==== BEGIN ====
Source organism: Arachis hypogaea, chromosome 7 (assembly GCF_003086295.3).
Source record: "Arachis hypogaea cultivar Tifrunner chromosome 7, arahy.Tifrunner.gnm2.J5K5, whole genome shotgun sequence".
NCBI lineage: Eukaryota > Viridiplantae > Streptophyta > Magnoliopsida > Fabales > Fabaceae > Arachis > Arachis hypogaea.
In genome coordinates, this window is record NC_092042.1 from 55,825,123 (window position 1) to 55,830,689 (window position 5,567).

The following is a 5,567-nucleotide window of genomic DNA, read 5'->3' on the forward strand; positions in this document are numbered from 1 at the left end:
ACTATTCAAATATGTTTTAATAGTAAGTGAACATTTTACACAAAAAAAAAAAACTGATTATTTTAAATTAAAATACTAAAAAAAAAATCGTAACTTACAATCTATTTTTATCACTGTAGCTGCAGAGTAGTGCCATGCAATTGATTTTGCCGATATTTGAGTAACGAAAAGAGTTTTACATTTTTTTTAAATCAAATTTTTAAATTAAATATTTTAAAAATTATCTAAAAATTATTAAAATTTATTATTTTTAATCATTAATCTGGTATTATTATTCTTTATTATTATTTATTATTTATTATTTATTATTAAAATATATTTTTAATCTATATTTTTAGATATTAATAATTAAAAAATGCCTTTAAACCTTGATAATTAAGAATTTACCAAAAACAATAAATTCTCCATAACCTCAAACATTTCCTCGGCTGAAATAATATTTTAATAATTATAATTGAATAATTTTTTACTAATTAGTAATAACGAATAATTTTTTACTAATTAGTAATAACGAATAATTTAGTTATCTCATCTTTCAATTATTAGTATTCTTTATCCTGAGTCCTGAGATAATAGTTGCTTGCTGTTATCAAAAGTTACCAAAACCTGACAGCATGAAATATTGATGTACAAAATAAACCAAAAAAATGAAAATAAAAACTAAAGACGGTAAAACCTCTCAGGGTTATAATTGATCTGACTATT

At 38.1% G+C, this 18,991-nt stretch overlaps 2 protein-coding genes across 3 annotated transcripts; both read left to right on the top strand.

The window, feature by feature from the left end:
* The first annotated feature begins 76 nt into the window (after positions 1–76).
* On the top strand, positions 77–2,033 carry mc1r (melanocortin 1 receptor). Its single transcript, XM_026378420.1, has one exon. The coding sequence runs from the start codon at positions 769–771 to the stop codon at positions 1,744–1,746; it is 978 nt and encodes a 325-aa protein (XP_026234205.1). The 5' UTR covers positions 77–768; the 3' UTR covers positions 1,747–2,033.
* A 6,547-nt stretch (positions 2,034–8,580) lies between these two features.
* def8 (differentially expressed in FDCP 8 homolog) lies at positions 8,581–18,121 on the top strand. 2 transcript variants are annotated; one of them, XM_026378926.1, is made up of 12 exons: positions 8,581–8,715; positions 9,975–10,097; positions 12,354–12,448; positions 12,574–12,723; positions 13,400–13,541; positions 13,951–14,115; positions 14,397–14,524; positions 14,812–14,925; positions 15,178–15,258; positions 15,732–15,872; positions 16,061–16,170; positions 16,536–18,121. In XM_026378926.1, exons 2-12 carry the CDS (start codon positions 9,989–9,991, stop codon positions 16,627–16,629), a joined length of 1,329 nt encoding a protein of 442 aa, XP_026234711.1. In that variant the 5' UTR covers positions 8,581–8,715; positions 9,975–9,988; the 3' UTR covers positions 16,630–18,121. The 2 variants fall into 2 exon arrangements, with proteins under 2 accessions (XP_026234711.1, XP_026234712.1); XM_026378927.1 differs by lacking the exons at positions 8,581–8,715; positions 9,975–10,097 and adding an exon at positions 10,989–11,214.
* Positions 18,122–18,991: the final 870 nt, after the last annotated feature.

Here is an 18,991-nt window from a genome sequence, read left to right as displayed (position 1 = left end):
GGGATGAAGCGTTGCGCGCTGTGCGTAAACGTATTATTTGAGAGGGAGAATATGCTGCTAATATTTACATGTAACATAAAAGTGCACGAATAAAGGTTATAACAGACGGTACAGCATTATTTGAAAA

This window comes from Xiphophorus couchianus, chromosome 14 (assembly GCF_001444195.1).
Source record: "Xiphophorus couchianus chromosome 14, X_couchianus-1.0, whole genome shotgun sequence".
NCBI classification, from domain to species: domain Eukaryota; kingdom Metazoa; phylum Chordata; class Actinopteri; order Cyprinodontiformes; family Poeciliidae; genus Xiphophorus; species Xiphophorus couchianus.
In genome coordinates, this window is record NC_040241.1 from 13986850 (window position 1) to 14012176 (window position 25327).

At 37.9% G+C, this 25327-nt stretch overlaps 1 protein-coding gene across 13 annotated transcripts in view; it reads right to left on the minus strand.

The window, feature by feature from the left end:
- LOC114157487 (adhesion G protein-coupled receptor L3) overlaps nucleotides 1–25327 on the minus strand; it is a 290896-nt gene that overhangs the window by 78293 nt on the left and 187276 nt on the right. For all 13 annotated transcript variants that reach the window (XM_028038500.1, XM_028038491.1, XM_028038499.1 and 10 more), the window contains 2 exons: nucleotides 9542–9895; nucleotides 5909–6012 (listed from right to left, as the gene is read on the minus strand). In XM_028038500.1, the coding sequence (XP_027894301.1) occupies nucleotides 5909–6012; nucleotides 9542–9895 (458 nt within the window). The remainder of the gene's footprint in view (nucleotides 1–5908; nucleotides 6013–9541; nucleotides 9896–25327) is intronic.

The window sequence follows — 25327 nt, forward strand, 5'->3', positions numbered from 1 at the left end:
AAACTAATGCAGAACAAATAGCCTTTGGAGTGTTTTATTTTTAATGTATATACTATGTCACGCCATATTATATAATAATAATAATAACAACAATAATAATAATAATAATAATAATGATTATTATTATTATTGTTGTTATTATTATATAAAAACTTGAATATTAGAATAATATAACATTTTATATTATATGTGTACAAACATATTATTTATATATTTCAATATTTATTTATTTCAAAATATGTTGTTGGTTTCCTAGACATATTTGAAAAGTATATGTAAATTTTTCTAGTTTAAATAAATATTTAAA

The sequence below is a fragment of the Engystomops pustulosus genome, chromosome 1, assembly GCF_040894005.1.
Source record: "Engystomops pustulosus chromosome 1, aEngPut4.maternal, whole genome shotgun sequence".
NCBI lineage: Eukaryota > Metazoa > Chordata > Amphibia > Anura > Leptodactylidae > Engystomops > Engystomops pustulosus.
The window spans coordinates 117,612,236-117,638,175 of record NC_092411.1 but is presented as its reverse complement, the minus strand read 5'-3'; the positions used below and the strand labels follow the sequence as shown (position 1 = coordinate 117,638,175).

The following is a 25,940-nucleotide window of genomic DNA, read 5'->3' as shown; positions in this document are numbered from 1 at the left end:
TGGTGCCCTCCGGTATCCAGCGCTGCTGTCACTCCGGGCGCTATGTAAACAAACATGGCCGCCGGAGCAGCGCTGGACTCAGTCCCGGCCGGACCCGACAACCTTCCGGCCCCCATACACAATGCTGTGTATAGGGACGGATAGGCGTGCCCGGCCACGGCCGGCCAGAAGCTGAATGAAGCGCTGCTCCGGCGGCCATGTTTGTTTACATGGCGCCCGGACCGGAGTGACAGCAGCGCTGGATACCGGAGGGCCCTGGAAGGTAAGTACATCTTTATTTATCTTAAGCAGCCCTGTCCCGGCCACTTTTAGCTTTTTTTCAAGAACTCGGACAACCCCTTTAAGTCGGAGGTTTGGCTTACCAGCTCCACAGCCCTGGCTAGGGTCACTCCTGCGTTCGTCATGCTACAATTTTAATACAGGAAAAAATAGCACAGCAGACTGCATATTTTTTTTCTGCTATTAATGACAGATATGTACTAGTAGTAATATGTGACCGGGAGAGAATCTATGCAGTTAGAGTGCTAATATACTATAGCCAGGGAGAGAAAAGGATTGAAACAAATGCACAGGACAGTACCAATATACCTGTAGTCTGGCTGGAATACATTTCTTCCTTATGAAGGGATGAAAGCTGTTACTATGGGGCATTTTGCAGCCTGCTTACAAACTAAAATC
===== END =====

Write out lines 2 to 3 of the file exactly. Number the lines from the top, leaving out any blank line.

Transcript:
Source record: "Arachis hypogaea cultivar Tifrunner chromosome 7, arahy.Tifrunner.gnm2.J5K5, whole genome shotgun sequence".
NCBI lineage: Eukaryota > Viridiplantae > Streptophyta > Magnoliopsida > Fabales > Fabaceae > Arachis > Arachis hypogaea.